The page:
Started in January 1981, it initially served the remote northeast region, but soon became the government’s dream project and started spreading wings. By 1990, Vayudoot had a fleet of 23 aircraft—10 Dornier Do 228-201 turboprop planes, eight Hawker Siddeley HS 748 (also called Avro, a medium-sized turboprop airliner) and five Fokker F27 Friendship turboprop machines. In addition, its agro aviation division had a fleet of one helicopter and 16 other aircraft. Most of these could seat 19-40 people and were ideal for short-haul flights up to 600km. In brief, Vayudoot was meant to connect small towns and cities, much like the current regional connectivity scheme (RCS). Consequently, a large number of its passengers were first-time air travellers.
As envisioned, Vayudoot did some brisk business during its lifetime. It was the fastest-growing airline during 1985-89, as per data available with the International Air Transport Association, a global airlines lobby group. According to Vardhan, it also became the largest commuter airline in the world with a network connecting over 95 cities. Vayudoot introduced domestic tour packages and midnight discounted flights and also started a domestic overnight airmail service for India Post in 1985. However, this service was discontinued a year later.
The carrier finally ceased operations in April 1997 due to financial losses and growing operational costs, and got merged with the then-Indian Airlines. Vardhan, however, blames it on external factors beyond the business’s control.
“Majority of our planes (Dornier) came from Germany. But as soon as we ordered those in 1983, there were repeated fluctuations in international currency rates…things were especially bad with Japan’s yen and Germany’s deutsche mark (the currency before euro). Earlier, the deutsche mark-to-rupee exchange rate stood at Rs.2.83, which subsequently reached Rs.21 by 1987 and it led to major financial losses. We had 19 Dornier aircraft then and the losses were huge,” Harsh Vardhan explains.
Training the modern day aviators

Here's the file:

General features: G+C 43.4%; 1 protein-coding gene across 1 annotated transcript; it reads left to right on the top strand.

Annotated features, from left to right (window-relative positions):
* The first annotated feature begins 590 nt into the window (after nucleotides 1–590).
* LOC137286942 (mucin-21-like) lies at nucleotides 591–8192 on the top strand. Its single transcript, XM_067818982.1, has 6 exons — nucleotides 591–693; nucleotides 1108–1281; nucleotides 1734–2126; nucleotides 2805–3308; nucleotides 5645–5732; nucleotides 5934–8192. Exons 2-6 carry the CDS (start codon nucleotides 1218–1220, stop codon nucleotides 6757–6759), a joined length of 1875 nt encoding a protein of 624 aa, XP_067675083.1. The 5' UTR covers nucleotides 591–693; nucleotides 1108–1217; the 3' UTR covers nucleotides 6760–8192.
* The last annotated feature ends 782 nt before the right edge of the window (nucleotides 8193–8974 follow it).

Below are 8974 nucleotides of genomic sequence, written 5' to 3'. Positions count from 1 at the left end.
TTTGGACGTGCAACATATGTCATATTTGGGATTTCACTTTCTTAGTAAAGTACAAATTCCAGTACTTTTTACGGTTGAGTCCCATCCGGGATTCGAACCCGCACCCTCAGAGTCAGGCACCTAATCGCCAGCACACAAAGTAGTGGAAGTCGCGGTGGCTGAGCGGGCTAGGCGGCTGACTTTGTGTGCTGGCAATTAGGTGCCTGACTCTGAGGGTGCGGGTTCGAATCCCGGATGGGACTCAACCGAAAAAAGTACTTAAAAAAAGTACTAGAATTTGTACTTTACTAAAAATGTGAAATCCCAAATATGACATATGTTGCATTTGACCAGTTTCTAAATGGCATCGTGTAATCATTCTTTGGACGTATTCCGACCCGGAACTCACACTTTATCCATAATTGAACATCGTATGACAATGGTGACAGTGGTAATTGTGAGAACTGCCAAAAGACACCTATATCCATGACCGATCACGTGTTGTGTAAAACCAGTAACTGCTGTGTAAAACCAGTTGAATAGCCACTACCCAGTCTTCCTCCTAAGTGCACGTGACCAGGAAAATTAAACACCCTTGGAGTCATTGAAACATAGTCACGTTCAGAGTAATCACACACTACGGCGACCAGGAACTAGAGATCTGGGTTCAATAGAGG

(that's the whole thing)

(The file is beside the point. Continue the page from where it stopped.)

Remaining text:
An autonomous body, Indira Gandhi Rashtriya Uran Akademi (IGRUA), under the ministry of civil aviation was set up at Fursatganj in Raebareli district, Uttar Pradesh, in 1985. The Raebareli Lok Sabha constituency has been represented thrice by Indira Gandhi.
The idea was to have more trained professionals without spending large amounts for overseas training. The flying training at IGRUA started with 40 students and eight TB-20 aircraft. The institute currently trains over 150 students every year, including foreign nationals from Nepal, Afghanistan, Mauritius, Zambia and Seychelles, among others. The government plans to increase its training strength to 200 over the next three years. IGRUA also provides pilot training to candidates of state-run carriers, Border Security Force, Coast Guard, Indian Air Force and the Indian Navy.
Terror in the skies
In January 1978, the Bureau of Civil Aviation Security (BCAS) was formed as a unit under DGCA on the recommendation of a committee headed by then-Cabinet secretary B.D. Pandey after an Indian Airlines flight was hijacked on 10 September 1976. The role of the unit was to coordinate, monitor, inspect and train personnel in civil aviation security matters. Despite these efforts, another disaster—the Kanishka bombing—killed all 329 passengers on board. Air India’s Boeing 747 ‘Kanishka’ (flight AI 182), which left Montreal for London on its way to New Delhi on 23 June 1985 crashed near the west coast of Ireland after a bomb planted on the aircraft exploded.
To cope with the growing menace of terror attacks and security lapses, BCAS was reorganised as an independent department in April 1987. It started operations under the ministry of civil aviation to ensure security of civilian flights at all Indian airports. BCAS is also supervised by the ministry of home Affairs. The dual reporting still remains a bone of contention between the two ministries, as access and ‘VVIP’ movements at airports come under the BCAS.